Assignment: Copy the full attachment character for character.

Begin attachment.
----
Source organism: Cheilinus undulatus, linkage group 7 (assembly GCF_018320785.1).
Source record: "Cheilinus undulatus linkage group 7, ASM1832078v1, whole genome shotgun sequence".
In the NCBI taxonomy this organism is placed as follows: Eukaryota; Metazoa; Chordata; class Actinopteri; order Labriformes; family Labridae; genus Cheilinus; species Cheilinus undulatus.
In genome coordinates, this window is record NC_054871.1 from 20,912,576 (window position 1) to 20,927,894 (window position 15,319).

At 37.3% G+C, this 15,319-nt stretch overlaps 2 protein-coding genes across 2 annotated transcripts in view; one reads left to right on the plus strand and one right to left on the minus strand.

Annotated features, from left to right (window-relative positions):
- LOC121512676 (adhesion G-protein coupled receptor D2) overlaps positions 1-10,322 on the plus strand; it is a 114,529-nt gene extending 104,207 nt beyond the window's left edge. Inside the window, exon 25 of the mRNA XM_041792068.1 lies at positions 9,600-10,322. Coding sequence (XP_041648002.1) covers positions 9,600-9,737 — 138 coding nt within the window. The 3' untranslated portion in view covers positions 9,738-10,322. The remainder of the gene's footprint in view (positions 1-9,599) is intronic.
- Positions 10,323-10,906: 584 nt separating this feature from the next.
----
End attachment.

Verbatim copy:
Source organism: Cheilinus undulatus, linkage group 7 (assembly GCF_018320785.1).
Source record: "Cheilinus undulatus linkage group 7, ASM1832078v1, whole genome shotgun sequence".
In the NCBI taxonomy this organism is placed as follows: Eukaryota; Metazoa; Chordata; class Actinopteri; order Labriformes; family Labridae; genus Cheilinus; species Cheilinus undulatus.
In genome coordinates, this window is record NC_054871.1 from 20,912,576 (window position 1) to 20,927,894 (window position 15,319).

At 37.3% G+C, this 15,319-nt stretch overlaps 2 protein-coding genes across 2 annotated transcripts in view; one reads left to right on the plus strand and one right to left on the minus strand.

Annotated features, from left to right (window-relative positions):
- LOC121512676 (adhesion G-protein coupled receptor D2) overlaps positions 1-10,322 on the plus strand; it is a 114,529-nt gene extending 104,207 nt beyond the window's left edge. Inside the window, exon 25 of the mRNA XM_041792068.1 lies at positions 9,600-10,322. Coding sequence (XP_041648002.1) covers positions 9,600-9,737 — 138 coding nt within the window. The 3' untranslated portion in view covers positions 9,738-10,322. The remainder of the gene's footprint in view (positions 1-9,599) is intronic.
- Positions 10,323-10,906: 584 nt separating this feature from the next.